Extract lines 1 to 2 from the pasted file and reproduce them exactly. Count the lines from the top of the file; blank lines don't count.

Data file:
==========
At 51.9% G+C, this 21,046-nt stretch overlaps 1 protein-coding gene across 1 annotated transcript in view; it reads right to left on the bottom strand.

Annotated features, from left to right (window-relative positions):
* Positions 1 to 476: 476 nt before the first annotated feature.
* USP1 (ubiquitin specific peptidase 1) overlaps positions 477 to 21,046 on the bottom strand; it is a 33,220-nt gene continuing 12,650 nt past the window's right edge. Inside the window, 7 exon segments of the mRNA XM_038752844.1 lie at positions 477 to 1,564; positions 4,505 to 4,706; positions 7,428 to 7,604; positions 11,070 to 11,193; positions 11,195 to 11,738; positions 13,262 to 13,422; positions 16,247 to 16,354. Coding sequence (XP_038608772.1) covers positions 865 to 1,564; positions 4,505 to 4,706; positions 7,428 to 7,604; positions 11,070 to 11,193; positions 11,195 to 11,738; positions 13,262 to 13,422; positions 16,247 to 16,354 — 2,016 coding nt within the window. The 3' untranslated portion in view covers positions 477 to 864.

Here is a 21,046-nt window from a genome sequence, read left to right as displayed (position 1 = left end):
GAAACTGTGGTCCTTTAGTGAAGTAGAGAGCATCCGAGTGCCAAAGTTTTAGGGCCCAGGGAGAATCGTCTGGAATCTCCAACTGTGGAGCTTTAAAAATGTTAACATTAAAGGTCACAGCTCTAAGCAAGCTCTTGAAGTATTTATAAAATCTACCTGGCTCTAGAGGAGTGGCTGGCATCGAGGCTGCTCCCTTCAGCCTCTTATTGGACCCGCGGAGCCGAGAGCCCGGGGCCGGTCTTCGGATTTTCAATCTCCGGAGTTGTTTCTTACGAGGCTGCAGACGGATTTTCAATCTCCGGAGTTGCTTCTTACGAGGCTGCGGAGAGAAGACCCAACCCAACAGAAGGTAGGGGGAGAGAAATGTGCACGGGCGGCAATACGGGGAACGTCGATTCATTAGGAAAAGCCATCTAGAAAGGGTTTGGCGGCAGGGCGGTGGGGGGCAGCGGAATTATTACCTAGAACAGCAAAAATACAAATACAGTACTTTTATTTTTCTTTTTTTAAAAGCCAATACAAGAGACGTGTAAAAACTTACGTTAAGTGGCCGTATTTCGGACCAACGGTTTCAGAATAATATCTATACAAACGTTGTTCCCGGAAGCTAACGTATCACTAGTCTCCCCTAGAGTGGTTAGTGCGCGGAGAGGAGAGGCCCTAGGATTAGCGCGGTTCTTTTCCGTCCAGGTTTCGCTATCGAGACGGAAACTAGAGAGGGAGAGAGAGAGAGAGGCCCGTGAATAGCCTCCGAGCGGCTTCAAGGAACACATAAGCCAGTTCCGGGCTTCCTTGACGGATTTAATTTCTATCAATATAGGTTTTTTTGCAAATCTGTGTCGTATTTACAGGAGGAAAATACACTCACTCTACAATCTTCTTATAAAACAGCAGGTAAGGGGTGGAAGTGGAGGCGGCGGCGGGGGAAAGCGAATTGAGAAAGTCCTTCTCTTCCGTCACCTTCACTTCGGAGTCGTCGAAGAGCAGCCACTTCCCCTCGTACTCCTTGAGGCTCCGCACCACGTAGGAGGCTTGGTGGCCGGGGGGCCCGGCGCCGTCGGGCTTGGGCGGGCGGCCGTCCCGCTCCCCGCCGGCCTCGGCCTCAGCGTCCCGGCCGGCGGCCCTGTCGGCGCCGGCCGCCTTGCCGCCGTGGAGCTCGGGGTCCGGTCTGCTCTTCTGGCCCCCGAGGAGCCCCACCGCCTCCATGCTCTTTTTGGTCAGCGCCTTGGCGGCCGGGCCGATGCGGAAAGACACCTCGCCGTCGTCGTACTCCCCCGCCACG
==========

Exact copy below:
At 51.9% G+C, this 21,046-nt stretch overlaps 1 protein-coding gene across 1 annotated transcript in view; it reads right to left on the bottom strand.

Annotated features, from left to right (window-relative positions):